Billingsgate fish market in London, a peculiar story

The Billingsgate market initially sold a bit of everything and only from 1500 began selling mainly fish. In 1699 a parliamentary act passed that decided that the market could sell any type of fish, or almost. In fact one type of fish was forbidden, it was the eels that could then only be sold by Dutch merchants in recognition for having helped London after the Great Fire.

At the beginning there were two markets: Billingsgate and Queenhithe, both dedicated to fish, being in fact close to the piers used by fishing boats. While Queenhithe was more important at the start, Billingsgate overtook it because its dock was in a better position for boats.

The name is said to come from some merchant called Beling or Biling. As London grew, the fish trade also grew and it was decided to build a new market on purpose.

This market opened in 1850, before then the market was only composed of wooden buildings and not very stable. Within 20 years the new market was already insufficient for the needs of the city and was therefore enlarged by the architect Horace Jones (also responsible for the Leadenhall and Tower Bridge market).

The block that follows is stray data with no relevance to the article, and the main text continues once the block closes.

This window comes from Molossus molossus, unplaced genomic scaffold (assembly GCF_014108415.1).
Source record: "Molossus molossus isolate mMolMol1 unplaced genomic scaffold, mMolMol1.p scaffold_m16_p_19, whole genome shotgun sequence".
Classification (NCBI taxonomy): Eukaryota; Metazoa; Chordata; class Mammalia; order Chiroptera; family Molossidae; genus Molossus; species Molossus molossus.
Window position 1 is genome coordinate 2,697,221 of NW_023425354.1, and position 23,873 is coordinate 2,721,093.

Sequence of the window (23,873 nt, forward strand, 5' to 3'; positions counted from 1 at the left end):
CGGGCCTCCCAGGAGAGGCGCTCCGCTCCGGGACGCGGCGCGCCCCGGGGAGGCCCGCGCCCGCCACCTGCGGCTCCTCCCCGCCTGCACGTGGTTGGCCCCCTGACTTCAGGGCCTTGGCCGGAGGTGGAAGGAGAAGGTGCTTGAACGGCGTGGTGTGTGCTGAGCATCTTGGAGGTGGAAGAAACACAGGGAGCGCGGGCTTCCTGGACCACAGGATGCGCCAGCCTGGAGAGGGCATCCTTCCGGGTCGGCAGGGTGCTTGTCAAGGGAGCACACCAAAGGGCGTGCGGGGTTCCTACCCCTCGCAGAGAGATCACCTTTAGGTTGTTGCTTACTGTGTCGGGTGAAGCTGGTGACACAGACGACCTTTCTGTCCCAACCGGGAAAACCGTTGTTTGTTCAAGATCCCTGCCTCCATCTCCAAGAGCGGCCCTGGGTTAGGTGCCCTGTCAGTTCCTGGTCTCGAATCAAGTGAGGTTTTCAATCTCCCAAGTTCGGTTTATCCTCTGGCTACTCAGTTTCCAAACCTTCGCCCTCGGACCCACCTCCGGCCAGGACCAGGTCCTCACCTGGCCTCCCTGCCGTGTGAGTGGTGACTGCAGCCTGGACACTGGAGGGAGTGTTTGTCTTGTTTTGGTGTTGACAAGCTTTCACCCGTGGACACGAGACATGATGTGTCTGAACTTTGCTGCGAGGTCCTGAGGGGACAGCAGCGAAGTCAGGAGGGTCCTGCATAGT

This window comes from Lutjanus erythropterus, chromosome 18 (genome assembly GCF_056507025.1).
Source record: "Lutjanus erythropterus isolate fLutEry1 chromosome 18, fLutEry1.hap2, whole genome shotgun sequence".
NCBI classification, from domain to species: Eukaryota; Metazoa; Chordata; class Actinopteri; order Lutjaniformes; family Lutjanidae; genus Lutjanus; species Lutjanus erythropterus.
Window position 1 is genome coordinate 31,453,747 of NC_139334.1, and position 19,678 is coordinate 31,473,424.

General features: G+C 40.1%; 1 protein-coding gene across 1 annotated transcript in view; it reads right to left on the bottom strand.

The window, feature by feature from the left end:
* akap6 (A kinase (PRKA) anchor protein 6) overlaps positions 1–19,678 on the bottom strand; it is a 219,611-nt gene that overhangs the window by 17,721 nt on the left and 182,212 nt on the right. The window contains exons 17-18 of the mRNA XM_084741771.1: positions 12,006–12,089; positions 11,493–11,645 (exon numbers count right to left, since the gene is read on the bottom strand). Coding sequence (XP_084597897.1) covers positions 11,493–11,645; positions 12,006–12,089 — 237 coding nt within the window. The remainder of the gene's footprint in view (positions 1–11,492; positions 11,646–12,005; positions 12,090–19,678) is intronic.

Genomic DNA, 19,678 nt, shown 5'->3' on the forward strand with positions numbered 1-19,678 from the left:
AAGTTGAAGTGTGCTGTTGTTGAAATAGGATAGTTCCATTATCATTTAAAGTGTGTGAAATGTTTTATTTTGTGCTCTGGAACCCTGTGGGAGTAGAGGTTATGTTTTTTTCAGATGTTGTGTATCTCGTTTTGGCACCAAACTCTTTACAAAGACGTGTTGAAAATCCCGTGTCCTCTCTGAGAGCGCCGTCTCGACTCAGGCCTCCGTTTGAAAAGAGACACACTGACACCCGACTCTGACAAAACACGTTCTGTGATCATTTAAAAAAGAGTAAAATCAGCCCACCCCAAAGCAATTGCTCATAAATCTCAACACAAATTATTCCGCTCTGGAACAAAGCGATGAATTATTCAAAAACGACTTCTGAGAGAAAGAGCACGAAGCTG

The building still exists today on Lower Thames Street, you can recognize it from the weather vanes and other decorations with small fish. The market was important for the London economy of the past, when the port and fishing were still important.

George Orwell worked in this market in the 1930s. The market was also famous for its foul language and the many swear words used by those who worked there.

Obviously, being in the City of London where every square metre is worth a fortune the market couldn’t stay there forever. In fact, it closed in 1982. 

The new Billingsgate market opened on the Isle of Dogs in 1982, in the middle of the courtyard is a copy of the original market bell.

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